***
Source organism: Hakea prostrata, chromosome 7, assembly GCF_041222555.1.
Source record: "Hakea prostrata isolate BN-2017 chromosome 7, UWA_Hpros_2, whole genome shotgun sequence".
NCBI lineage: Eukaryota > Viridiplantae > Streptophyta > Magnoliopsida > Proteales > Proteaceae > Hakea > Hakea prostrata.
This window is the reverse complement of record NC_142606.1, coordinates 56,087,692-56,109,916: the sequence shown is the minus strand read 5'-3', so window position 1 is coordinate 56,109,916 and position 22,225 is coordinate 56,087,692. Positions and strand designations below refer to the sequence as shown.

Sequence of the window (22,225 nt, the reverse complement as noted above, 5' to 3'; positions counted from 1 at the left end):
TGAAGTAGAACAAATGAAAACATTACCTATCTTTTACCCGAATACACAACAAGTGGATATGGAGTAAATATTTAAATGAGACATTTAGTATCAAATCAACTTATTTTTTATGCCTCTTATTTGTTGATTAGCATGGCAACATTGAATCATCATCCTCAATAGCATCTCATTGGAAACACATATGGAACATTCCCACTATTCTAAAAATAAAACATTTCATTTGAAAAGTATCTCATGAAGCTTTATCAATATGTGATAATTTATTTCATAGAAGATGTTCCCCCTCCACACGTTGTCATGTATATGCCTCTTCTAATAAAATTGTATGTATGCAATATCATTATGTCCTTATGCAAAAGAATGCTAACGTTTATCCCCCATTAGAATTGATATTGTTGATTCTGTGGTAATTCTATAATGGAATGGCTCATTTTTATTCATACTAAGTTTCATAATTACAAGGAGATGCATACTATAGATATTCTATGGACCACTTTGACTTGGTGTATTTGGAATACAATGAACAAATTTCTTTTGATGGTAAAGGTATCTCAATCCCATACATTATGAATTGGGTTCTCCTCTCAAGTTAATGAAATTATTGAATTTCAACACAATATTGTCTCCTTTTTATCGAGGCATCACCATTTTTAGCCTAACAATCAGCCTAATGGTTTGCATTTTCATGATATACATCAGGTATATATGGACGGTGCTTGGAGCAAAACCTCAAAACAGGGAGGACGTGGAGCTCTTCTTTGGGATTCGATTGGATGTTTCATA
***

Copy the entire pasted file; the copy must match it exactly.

Source organism: Hakea prostrata, chromosome 7, assembly GCF_041222555.1.
Source record: "Hakea prostrata isolate BN-2017 chromosome 7, UWA_Hpros_2, whole genome shotgun sequence".
NCBI lineage: Eukaryota > Viridiplantae > Streptophyta > Magnoliopsida > Proteales > Proteaceae > Hakea > Hakea prostrata.
This window is the reverse complement of record NC_142606.1, coordinates 56,087,692-56,109,916: the sequence shown is the minus strand read 5'-3', so window position 1 is coordinate 56,109,916 and position 22,225 is coordinate 56,087,692. Positions and strand designations below refer to the sequence as shown.

Sequence of the window (22,225 nt, the reverse complement as noted above, 5' to 3'; positions counted from 1 at the left end):
TGAAGTAGAACAAATGAAAACATTACCTATCTTTTACCCGAATACACAACAAGTGGATATGGAGTAAATATTTAAATGAGACATTTAGTATCAAATCAACTTATTTTTTATGCCTCTTATTTGTTGATTAGCATGGCAACATTGAATCATCATCCTCAATAGCATCTCATTGGAAACACATATGGAACATTCCCACTATTCTAAAAATAAAACATTTCATTTGAAAAGTATCTCATGAAGCTTTATCAATATGTGATAATTTATTTCATAGAAGATGTTCCCCCTCCACACGTTGTCATGTATATGCCTCTTCTAATAAAATTGTATGTATGCAATATCATTATGTCCTTATGCAAAAGAATGCTAACGTTTATCCCCCATTAGAATTGATATTGTTGATTCTGTGGTAATTCTATAATGGAATGGCTCATTTTTATTCATACTAAGTTTCATAATTACAAGGAGATGCATACTATAGATATTCTATGGACCACTTTGACTTGGTGTATTTGGAATACAATGAACAAATTTCTTTTGATGGTAAAGGTATCTCAATCCCATACATTATGAATTGGGTTCTCCTCTCAAGTTAATGAAATTATTGAATTTCAACACAATATTGTCTCCTTTTTATCGAGGCATCACCATTTTTAGCCTAACAATCAGCCTAATGGTTTGCATTTTCATGATATACATCAGGTATATATGGACGGTGCTTGGAGCAAAACCTCAAAACAGGGAGGACGTGGAGCTCTTCTTTGGGATTCGATTGGATGTTTCATA